The exercise lasts two weeks, generally with two sorties taking place each day, with the AE Composite Air Operations (COMAO) taking place in the mornings, while in the afternoons non-COMAO operations - such as intercepts, electronic warfare (EW) training and dissimilar air combat training are carried out. Situated on the large Konya plain, the training area covers some 50,000 square miles and includes a maritime training area, with pilots able to fly from ground level up to 50,000ft. This enables pilots to employ tactics and mission profiles without the limitations prevalent in the more built-up areas of world.

Taking a similar format to Red Flag, which Türkiye attended in 1997, AE is designed to simulate a high threat environment, with both air and ground threats. There are two forces - Red force (defending) and a Blue force (attacking). The Blue force comprises the visiting nations and some Turkish Air Force squadrons, while the Red force's duties are carried out by Konya's own 132 Filo - known as the Daggers, flying F-16C/D Fighting Falcons. Blue force's goals specify 110 targets to be hit, with success only being achieved with a greater than 80% hit rate, all whilst losing less than 20% of their aircraft to the Red force. Each participating nation is responsible for its own planning, briefing and execution of their missions.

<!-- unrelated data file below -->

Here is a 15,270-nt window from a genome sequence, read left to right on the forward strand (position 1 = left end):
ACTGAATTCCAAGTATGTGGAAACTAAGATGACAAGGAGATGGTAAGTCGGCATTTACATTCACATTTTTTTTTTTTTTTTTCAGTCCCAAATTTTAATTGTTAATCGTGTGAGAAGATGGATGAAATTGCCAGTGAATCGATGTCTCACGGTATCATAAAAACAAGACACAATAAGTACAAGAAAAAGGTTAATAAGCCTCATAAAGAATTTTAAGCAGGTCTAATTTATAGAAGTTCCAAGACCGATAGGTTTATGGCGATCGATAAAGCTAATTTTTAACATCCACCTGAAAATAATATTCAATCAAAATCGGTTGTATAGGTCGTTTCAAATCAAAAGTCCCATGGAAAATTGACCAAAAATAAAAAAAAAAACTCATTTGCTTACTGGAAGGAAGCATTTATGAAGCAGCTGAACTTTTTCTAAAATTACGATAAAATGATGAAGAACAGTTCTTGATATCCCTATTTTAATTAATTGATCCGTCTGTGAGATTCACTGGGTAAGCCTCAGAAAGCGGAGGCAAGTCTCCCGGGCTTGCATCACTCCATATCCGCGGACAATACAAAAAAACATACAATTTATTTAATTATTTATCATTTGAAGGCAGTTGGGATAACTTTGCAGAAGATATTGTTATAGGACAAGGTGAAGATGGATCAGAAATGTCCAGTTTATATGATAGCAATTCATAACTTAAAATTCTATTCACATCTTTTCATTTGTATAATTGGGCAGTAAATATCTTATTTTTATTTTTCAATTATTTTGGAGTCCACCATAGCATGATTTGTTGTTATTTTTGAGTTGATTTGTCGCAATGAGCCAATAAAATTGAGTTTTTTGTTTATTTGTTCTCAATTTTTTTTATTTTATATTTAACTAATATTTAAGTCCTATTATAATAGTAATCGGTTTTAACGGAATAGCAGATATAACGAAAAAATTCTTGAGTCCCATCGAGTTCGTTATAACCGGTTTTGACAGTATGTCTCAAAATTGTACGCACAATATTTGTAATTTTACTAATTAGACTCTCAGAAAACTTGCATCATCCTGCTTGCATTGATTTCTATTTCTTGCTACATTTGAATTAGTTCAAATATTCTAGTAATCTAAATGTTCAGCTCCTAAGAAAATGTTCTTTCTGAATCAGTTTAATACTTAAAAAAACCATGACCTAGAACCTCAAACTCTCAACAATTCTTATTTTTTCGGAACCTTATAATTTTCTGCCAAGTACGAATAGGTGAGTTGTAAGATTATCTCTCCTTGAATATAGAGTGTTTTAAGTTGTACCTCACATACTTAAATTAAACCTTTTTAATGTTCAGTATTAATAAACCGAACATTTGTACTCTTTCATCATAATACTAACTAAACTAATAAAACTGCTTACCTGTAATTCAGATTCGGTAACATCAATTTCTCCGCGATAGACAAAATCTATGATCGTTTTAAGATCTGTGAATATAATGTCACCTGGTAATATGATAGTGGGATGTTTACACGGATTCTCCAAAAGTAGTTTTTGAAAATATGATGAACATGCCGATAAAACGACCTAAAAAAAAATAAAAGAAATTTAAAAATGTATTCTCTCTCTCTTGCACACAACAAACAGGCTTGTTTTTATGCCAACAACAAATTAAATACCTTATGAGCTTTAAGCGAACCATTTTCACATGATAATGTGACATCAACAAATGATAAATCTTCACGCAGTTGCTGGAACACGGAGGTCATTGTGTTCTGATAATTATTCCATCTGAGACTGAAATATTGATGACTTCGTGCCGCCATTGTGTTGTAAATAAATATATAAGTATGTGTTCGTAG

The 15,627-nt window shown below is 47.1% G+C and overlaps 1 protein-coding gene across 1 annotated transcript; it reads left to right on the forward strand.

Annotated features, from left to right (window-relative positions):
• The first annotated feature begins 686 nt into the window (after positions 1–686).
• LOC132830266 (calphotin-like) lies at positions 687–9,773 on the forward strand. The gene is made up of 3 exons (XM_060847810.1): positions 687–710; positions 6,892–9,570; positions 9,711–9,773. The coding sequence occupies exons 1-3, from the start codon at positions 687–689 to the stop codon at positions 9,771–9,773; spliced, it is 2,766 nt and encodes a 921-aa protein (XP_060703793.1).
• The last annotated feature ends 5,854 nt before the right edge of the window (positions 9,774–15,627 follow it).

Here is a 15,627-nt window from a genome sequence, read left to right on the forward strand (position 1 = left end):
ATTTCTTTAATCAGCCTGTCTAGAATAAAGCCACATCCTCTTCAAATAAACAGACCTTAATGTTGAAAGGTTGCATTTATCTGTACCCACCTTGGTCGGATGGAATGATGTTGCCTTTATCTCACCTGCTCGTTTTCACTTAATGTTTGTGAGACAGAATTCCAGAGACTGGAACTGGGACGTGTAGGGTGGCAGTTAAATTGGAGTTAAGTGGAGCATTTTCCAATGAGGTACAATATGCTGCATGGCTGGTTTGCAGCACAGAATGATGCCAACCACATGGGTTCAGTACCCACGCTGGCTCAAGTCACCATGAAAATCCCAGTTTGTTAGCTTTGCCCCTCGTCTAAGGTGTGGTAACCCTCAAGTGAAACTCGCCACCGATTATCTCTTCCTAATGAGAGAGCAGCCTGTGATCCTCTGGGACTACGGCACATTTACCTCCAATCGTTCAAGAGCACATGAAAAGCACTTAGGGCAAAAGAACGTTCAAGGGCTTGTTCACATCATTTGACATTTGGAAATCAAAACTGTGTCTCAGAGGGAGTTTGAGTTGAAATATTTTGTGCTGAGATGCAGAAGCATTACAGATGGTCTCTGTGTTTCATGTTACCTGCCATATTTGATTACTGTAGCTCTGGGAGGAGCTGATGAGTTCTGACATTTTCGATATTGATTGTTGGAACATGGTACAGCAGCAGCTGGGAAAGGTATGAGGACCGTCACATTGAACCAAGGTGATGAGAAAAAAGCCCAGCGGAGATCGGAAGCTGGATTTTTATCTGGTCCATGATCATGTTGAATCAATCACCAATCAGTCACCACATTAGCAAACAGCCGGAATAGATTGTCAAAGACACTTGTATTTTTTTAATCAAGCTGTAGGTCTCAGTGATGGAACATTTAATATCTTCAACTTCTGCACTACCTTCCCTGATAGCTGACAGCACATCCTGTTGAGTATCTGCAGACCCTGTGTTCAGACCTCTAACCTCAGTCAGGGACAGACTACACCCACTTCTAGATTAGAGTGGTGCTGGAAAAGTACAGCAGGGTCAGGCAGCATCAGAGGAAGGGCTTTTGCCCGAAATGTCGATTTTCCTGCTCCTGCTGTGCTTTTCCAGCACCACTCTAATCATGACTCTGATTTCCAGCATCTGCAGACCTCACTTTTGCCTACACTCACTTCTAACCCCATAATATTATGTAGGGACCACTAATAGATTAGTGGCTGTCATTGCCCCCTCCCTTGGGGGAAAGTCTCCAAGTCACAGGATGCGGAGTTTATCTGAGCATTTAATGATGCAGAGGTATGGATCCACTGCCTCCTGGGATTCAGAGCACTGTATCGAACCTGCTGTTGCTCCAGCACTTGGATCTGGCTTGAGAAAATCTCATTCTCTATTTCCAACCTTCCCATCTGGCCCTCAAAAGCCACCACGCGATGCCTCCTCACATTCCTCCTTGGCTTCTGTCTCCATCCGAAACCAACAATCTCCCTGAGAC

There were five visiting nations this year, along with NATO, who provided a pair of E-3s for the exercise. Azerbaijan returned for the third year running, since their AE debut in 2021, bringing three Sukhoi Su-25 'Frogfoot' ground attack aircraft from their base in Kürdəmir, although only two took part in the actual AE exercises. These Su-25s were carrying mission markings from their recent conflict with Armenia and were equipped with Talisman air defence suite (ADS) pods.